This cohort of “natural-born guides” to the information technology space could not have arrived in the CRE space at a better time. Pandemic-related restrictions have forced, or at least accelerated, the adoption of rich communication technology, made people think in terms of virtualization, uncovered troves of data, and in many cases, exposed opportunities for automation that went unnoticed for years. According to McKinsey, COVID-19 preparations and mitigation strategies “vaulted five years forward in consumer and business digital adoption in a matter of around eight weeks.” We are now at an inflection point for CRE and should anticipate a significantly higher technology adoption rate across the industry, particularly in property technology (PropTech).
PropTech combines innovative technologies and solutions that optimize the creation, sales, and management of real estate. Put simply, it is technology that improves interactions between people and property. Much of this technology focuses on gathering and analyzing data, which is used to determine the performance and value of real estate, optimize the use of space, improve tenant experience and satisfaction, aid with real estate transactions, and manage the carbon footprint.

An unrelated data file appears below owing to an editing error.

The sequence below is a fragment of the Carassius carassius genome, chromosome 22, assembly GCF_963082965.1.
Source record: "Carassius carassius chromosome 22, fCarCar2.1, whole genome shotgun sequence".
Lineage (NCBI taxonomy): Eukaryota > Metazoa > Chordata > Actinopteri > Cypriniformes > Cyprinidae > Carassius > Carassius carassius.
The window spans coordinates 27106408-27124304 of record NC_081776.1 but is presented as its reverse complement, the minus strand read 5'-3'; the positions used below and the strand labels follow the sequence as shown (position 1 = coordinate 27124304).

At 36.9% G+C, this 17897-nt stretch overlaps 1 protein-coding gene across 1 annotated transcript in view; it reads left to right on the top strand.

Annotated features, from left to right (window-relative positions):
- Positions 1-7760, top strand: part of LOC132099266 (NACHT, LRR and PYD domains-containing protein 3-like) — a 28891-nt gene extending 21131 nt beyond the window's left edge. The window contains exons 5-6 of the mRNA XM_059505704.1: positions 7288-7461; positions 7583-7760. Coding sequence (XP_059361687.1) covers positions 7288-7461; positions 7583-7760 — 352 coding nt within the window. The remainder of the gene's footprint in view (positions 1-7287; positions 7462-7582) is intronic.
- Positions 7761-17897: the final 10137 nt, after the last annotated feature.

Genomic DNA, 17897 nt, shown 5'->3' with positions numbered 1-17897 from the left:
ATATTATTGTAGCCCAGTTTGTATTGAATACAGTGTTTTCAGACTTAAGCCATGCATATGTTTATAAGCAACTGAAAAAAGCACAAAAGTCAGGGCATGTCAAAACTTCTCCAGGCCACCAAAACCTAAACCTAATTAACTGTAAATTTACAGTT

The PropTech industry witnessed-more than $50B in venture capital-investment in new startups across-2019 and 2020.- Source: CRETI
New & Emerging Proptech Disrupting CRE
CRE has been slow to adopt Big Data, as the term usually implies extensive data sets, from hundreds of millions to trillions of records. On the surface, CRE deals with comparatively minimal data sets. For instance, according to the U.S. Energy Information Administration’s Commercial Buildings Energy Consumption Survey (CBECS), there are 5.9 million commercial buildings in the United States as of the 2018 survey. Extrapolating to similarly small sets for ownership, transaction records, financing data, etc., one can understand how CRE firms have been hesitant to invest in more complex analytics than those offered by traditional data-processing methods.
It’s become cliché to say that “data is the new oil,” but it’s an apt comparison. In the last ten years, early adopters have started collecting substantial amounts of often unstructured data under the seemingly simple surface. The industry now has a tremendous amount of market demographic, rent/lease, building telemetry, and other data ripe for analysis using Big Data techniques.
The promise of that analysis is enticing. Sophisticated investors armed with those insights have a significant advantage when determining aggregated demographic trends and patterns, allowing them to evaluate a deal accurately, forecast ROI, rate a market, and plan for development. Big Data analytics can significantly accelerate data-to-decision times, help investors make decisions quickly, and find deals that fit their criteria.